by Meysa Maleki, author of “The Conflict Resolution Grail: Awareness, Compassion and a Negotiator’s Toolbox“
Whether a coworker doesn’t like you or you perceive that you are not liked by a coworker does not change the end result – the work environment will be toxic. You will view any further comments or action by this coworker through the lens of hostile intentions as opposed to situational causes even if at times, it may only be your perception that they intended to harm you. The end result is more toxicity in the work environment and undoubtedly home environment as you take your spillover emotions home with you. It affects the bottom line, your productivity, and the productivity of the organization.
Remember not everyone has to like you. The goal is not to be liked. In fact, people who are focused on being liked, oftentimes, put the relationship ahead of solving the problem and getting their own needs met. Over time, they become bitter and unhappy as they lose self- respect, without being effective. The goal is to ensure you remain productive and happy at home and at work despite the adversities that life throws your way, including hostile co-workers.
Here are nine ways to deal with a coworker who doesn’t like you:
1. Remind yourself that you are not at work to be liked by everyone and if someone doesn’t like you, it is more about them and their unaddressed mental projections than it is about you. Even if it is about you, it does not matter.
2. Keep your eye on the end goal, which is to be both productive at work and happy and fulfilled at work and at home.
3. Become self-aware of how you may be interpreting all their behaviours through the lens of hostile or intrinsic attributions as opposed to situational causes. When you were met with their cold stare in the lunch room was it because they had just been told by their boss that they had not performed as well as expected or because they have it in for you and they are not afraid to display it. How you interpret someone’s motivations affects the conclusions you reach about them and their behaviour towards you.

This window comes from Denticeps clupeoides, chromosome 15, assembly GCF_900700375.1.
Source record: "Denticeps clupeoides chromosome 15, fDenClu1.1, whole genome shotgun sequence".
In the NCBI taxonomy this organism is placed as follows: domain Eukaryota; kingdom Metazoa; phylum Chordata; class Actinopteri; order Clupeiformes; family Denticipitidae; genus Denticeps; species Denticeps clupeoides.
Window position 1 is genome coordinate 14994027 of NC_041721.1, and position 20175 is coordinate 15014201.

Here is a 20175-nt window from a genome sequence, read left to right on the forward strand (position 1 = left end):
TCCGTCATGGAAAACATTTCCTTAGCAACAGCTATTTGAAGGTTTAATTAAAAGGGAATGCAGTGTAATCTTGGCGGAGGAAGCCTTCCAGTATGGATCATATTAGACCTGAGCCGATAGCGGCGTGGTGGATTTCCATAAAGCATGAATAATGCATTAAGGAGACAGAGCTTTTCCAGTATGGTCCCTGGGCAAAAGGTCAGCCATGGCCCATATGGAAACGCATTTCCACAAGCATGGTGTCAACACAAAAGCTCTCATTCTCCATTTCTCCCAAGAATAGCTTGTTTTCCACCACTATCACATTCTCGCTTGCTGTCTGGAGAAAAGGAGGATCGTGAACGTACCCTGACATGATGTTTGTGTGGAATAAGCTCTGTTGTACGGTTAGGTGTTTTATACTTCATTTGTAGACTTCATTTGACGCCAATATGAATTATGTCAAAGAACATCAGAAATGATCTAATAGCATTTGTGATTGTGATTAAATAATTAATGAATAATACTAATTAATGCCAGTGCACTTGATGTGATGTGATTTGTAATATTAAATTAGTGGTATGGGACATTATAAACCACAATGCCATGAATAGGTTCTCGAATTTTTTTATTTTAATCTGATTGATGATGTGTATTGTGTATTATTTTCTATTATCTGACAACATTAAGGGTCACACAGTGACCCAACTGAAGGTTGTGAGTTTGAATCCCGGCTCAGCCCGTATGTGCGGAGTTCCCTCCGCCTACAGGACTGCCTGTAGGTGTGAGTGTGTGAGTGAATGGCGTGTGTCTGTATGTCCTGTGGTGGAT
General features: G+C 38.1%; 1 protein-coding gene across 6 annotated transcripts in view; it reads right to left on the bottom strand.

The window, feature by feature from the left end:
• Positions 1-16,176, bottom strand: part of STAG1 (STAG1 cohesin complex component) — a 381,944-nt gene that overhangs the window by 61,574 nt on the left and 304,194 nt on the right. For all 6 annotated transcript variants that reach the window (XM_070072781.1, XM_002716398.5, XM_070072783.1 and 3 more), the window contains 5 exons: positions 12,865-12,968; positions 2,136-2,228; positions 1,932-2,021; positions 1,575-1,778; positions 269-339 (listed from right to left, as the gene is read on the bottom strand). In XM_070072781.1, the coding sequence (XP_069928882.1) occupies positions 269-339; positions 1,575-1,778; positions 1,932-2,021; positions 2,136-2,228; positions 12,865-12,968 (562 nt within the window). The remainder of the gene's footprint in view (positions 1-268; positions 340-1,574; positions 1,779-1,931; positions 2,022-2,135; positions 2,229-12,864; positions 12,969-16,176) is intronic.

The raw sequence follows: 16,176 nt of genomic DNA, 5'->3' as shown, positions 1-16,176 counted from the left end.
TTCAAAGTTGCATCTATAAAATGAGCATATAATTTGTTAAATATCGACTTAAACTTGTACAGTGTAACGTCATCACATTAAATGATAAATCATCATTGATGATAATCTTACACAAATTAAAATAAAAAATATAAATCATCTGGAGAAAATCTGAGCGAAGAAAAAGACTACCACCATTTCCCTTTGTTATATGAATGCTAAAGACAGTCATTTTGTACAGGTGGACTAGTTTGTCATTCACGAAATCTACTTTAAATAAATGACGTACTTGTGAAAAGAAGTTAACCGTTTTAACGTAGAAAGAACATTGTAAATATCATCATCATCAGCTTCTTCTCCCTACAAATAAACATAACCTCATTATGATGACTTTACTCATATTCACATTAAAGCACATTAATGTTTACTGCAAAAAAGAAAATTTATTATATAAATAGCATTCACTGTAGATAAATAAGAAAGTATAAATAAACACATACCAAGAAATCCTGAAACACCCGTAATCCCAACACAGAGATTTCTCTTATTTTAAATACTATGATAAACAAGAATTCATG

4. Assess the power dynamic and build leverage. Oftentimes when someone openly displays their dislike of us, it is because they perceive us to be less powerful than they are and they, therefore, think that they can. Who has more leverage, you or them? If they have more leverage than you do, then you need to build power. For example, find powerful allies within the organization. This will help build leverage as you increase your perception of power in their eyes. Build power through building your knowledge, level of competence at what you do, and fostering trust. Knowledge and competence within the organization and gaining both the respect and trust of your boss and other coworkers will also undoubtedly tip the power equation in your favour and provide greater leverage when you ask for what you want. The more power you build, the less likely the coworker will act in a hostile manner towards you.
5. Be prepared and ready to act on your own power. Power is a potential. The expression of that power is assertive self-expression or advocacy for your own rights, without stepping on someone else’s toes.
6. Unpack how their behaviour is affecting you and your work. Make a list of each problematic behaviour by the coworker. Next to each behaviour, write out your “power” behaviours to address them. A power behaviour must result in getting the other side to contract for a behavioural change. How do you do this?